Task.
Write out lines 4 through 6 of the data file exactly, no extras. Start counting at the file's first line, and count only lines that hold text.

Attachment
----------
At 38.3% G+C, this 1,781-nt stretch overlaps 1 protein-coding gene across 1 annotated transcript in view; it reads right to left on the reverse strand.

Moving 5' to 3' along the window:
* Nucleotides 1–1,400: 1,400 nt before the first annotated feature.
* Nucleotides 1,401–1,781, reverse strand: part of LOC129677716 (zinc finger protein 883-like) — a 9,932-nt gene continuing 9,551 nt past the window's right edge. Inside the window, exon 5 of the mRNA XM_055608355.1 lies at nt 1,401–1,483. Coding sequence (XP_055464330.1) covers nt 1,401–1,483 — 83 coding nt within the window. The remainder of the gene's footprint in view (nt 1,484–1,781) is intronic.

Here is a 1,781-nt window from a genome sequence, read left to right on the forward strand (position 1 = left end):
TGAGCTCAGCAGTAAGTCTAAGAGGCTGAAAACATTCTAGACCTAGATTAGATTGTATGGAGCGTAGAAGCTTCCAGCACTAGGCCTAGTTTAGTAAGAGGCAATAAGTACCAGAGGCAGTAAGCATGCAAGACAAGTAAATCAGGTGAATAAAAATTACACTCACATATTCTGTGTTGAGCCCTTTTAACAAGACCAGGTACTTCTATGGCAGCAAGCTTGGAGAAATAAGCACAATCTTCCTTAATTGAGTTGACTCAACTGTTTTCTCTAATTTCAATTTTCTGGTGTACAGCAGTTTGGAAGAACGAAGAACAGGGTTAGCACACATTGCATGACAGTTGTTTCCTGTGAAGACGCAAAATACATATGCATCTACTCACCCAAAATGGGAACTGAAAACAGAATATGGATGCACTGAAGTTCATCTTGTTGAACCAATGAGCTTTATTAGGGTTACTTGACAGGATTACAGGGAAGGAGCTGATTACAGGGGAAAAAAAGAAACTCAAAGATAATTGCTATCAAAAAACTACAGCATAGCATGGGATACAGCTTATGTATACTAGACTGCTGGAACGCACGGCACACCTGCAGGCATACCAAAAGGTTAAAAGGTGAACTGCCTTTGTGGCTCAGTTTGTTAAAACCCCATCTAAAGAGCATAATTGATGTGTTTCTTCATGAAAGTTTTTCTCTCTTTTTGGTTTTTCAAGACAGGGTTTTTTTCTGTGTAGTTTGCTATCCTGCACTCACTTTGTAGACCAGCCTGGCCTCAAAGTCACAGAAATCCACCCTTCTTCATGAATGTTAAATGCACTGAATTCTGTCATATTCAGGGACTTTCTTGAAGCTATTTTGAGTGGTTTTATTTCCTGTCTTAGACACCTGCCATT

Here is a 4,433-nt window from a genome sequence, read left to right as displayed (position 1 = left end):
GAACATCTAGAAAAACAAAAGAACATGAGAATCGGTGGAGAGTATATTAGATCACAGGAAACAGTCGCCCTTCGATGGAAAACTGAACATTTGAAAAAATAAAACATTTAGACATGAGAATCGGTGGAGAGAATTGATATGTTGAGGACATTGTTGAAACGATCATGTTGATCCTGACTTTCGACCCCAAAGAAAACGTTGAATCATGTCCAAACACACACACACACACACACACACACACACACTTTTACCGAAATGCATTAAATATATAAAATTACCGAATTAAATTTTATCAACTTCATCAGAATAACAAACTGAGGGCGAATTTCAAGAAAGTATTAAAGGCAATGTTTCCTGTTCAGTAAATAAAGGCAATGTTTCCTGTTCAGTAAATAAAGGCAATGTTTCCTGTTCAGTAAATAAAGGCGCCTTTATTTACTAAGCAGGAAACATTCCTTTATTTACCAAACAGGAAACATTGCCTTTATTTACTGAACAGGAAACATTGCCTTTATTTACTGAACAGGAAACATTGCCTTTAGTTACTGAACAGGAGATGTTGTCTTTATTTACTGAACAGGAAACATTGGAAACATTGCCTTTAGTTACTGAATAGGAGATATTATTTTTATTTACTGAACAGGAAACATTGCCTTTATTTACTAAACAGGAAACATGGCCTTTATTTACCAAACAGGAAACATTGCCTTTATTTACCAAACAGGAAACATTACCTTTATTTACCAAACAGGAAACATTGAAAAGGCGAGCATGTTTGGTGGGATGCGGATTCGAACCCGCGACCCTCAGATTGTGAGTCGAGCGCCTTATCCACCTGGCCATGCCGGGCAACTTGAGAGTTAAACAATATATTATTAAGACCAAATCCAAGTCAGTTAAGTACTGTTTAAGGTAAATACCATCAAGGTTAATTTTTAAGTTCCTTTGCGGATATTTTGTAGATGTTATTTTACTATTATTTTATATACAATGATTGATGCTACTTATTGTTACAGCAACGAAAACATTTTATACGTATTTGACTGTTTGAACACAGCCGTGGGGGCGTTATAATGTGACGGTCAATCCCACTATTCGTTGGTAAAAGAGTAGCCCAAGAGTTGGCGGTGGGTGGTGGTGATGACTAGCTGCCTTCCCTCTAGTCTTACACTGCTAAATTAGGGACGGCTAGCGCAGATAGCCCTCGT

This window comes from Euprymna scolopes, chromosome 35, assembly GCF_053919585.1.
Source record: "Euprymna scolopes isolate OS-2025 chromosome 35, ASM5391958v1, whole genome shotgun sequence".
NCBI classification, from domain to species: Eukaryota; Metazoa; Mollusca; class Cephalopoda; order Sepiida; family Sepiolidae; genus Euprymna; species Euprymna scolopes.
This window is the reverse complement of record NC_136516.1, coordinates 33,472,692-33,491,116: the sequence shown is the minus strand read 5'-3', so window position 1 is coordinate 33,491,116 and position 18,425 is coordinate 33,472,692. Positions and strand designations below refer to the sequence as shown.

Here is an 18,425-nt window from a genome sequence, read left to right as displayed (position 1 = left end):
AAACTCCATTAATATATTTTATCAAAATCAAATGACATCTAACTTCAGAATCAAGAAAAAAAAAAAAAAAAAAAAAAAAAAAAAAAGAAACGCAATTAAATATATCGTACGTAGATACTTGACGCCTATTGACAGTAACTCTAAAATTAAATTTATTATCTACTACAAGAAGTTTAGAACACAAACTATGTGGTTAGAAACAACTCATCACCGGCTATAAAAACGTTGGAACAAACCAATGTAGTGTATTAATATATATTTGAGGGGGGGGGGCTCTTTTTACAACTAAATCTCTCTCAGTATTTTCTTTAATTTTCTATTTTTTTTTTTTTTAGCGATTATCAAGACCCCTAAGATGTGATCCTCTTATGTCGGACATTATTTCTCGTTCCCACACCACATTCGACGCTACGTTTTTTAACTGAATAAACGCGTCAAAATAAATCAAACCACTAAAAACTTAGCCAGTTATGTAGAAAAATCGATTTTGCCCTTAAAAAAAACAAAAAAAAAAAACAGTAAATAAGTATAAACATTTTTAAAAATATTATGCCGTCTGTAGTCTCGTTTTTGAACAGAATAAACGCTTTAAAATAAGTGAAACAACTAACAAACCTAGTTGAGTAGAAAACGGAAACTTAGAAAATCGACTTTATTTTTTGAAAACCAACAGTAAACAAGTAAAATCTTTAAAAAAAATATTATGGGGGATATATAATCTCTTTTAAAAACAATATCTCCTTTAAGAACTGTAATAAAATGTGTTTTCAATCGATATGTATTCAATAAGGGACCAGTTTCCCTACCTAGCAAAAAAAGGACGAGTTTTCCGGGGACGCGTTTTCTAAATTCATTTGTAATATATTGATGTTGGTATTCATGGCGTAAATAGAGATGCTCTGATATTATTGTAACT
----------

* Nucleotides 1,401–1,781, reverse strand: part of LOC129677716 (zinc finger protein 883-like) — a 9,932-nt gene continuing 9,551 nt past the window's right edge. Inside the window, exon 5 of the mRNA XM_055608355.1 lies at nt 1,401–1,483. Coding sequence (XP_055464330.1) covers nt 1,401–1,483 — 83 coding nt within the window. The remainder of the gene's footprint in view (nt 1,484–1,781) is intronic.

Here is a 1,781-nt window from a genome sequence, read left to right on the forward strand (position 1 = left end):
TGAGCTCAGCAGTAAGTCTAAGAGGCTGAAAACATTCTAGACCTAGATTAGATTGTATGGAGCGTAGAAGCTTCCAGCACTAGGCCTAGTTTAGTAAGAGGCAATAAGTACCAGAGGCAGTAAGCATGCAAGACAAGTAAATCAGGTGAATAAAAATTACACTCACATATTCTGTGTTGAGCCCTTTTAACAAGACCAGGTACTTCTATGGCAGCAAGCTTGGAGAAATAAGCACAATCTTCCTTAATTGAGTTGACTCAACTGTTTTCTCTAATTTCAATTTTCTGGTGTACAGCAGTTTGGAAGAACGAAGAACAGGGTTAGCACACATTGCATGACAGTTGTTTCCTGTGAAGACGCAAAATACATATGCATCTACTCACCCAAAATGGGAACTGAAAACAGAATATGGATGCACTGAAGTTCATCTTGTTGAACCAATGAGCTTTATTAGGGTTACTTGACAGGATTACAGGGAAGGAGCTGATTACAGGGGAAAAAAAGAAACTCAAAGATAATTGCTATCAAAAAACTACAGCATAGCATGGGATACAGCTTATGTATACTAGACTGCTGGAACGCACGGCACACCTGCAGGCATACCAAAAGGTTAAAAGGTGAACTGCCTTTGTGGCTCAGTTTGTTAAAACCCCATCTAAAGAGCATAATTGATGTGTTTCTTCATGAAAGTTTTTCTCTCTTTTTGGTTTTTCAAGACAGGGTTTTTTTCTGTGTAGTTTGCTATCCTGCACTCACTTTGTAGACCAGCCTGGCCTCAAAGTCACAGAAATCCACCCTTCTTCATGAATGTTAAATGCACTGAATTCTGTCATATTCAGGGACTTTCTTGAAGCTATTTTGAGTGGTTTTATTTCCTGTCTTAGACACCTGCCATT